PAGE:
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Enhanced business continuity, improved customer service and higher productivity are just some of the direct benefits that stem from optimised application performance.
An organisation’s servers are directly responsible for these performance levels, so naturally, it is important to monitor servers to ensure their healthy running.
Central processing unit (CPU), memory consumption, bandwidth and disk input/output (I/O) rates are all integral to checks which should afford IT administrators insight into system resource usage so that capacity and end-user experience can be optimised.
Below are four essential boxes that need to be ticked to facilitate comprehensive server monitoring.
CPU operations need to be supervised to ensure that running speeds are optimised at all times. Monitoring the CPU will enable IT administrators to establish warning thresholds so that specialists are alerted if CPU usage levels dip to a predetermined critical level.
Swift diagnosis leverages swift action; hardware may need to be added, or lengthy processes could be rescheduled to reinvigorate performance, giving the CPU time to return to normal operating levels in the quickest time possible.
Similar to monitoring CPU performance, monitoring the memory will allow IT teams to pinpoint random access memory (RAM) thresholds so that alerts are sounded should RAM usage escalate pre-set levels.
Consuming too much RAM too quickly slows up the entire server unit, leading to sluggish performance of critical applications which can easily affect a business’ bottom line if issues are left undetected and unresolved for unnecessarily long periods.
The condition of the network interface can be measured through monitoring bandwidth, the health of which will be gauged by data comparisons against predetermined key performance metrics. These metrics may include stats such as input and output traffic speed; the number of sent and received error packets (units of data), and the number of sent dropped packets.
Almost all internet applications use TCP – the transmission control protocol – to get packets from A to B. Packets can sometimes get lost if the transmission medium flips, and if packet losses become too high, then the TCP may run out of buffer space which can slow down transmissions dramatically.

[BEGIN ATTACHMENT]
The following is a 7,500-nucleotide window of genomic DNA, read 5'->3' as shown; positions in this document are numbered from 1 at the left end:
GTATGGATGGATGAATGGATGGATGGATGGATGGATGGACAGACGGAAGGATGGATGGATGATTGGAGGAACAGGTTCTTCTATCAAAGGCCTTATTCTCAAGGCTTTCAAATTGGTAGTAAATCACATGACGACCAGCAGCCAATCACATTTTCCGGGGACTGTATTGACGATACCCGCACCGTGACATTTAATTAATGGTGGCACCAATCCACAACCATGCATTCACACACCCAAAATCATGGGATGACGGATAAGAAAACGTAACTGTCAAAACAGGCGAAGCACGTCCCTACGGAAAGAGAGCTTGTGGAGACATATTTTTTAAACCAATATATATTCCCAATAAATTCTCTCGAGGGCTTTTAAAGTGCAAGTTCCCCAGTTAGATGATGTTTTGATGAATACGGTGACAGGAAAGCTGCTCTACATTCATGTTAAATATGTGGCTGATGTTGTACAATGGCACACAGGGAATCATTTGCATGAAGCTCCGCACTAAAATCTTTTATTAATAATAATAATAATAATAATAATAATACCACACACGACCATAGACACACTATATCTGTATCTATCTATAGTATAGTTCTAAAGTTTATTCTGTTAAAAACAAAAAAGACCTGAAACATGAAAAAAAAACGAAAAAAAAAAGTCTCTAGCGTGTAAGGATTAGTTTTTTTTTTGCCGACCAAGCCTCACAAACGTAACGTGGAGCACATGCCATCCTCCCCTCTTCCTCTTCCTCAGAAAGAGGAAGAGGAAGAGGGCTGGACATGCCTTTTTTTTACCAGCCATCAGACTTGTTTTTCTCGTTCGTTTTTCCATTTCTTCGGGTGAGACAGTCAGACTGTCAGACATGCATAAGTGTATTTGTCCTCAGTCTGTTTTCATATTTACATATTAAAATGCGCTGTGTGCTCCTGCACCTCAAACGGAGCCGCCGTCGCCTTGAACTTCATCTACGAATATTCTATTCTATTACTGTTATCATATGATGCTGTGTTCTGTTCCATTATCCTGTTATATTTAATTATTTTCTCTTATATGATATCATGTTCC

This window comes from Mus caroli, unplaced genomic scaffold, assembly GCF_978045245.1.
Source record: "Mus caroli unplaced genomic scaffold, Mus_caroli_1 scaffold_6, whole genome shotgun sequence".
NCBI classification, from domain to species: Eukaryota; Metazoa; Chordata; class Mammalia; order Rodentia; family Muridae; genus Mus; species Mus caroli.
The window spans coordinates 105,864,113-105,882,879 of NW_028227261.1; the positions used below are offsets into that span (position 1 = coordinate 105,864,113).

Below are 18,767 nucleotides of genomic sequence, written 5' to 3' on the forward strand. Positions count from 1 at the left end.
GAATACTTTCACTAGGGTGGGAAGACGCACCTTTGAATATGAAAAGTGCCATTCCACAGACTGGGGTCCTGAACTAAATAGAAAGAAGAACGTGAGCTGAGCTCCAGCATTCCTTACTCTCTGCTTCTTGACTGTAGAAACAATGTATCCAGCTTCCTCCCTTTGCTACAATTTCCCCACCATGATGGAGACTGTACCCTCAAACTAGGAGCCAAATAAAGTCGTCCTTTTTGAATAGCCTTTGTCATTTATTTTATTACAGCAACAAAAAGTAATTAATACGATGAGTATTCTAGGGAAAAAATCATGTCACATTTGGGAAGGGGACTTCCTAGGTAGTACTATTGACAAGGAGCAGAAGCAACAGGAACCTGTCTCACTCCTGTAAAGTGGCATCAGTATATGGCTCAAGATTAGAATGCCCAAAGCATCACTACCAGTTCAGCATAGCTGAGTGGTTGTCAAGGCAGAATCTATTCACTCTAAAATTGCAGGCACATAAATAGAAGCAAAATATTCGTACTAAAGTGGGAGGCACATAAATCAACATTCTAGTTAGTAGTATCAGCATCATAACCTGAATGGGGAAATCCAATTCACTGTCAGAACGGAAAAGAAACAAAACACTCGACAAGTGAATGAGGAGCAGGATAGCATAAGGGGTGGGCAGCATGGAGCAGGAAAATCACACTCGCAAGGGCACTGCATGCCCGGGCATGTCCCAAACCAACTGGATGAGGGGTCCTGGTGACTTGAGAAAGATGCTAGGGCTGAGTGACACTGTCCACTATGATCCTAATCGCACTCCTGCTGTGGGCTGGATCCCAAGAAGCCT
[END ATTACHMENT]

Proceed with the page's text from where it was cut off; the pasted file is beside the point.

For network analysis to be useful, each packet needs to be analysed itself – the missing one could hold the answer to what’s malfunctioning within a network.
The capacity and reliability of the server’s disk space is a key issue that requires constant monitoring. Disk space health also plays an important role in enabling IT staff to anticipate potential hardware malfunctions and put contingencies or updates in place to offset the impact of any potential downtime.
By maintaining and tracking drive performance levels, administrators can observe output trends and keep a tab on how quickly server disks are being consumed – a vital informer to making sure that capacity remains acceptable and constant.
IT staff can supervise read and write operations of logical disks on machines using effective I/O monitoring. Established protocols should hold critical thresholds for normal operation, with warnings being sent to administrators should these thresholds be broken.
Key aspects of concern within disk monitoring will include analysing reads-per-second and writes-per-second executed on a disk; the queue length (the number of outstanding requests a disk holds when the data is being collected), and the quantity of busy time – the percentage of elapsed time that the chosen disk drive was creating read or write requests for.
These server monitoring tips should mark the start of server daily welfare that ensures IT networks stay running at optimum levels. However, as server performance slows over time, IT professionals should upgrade on a regular basis to reinvigorate relative performance and to hopefully avoid any negative repercussions on a company’s reputation or bottom line.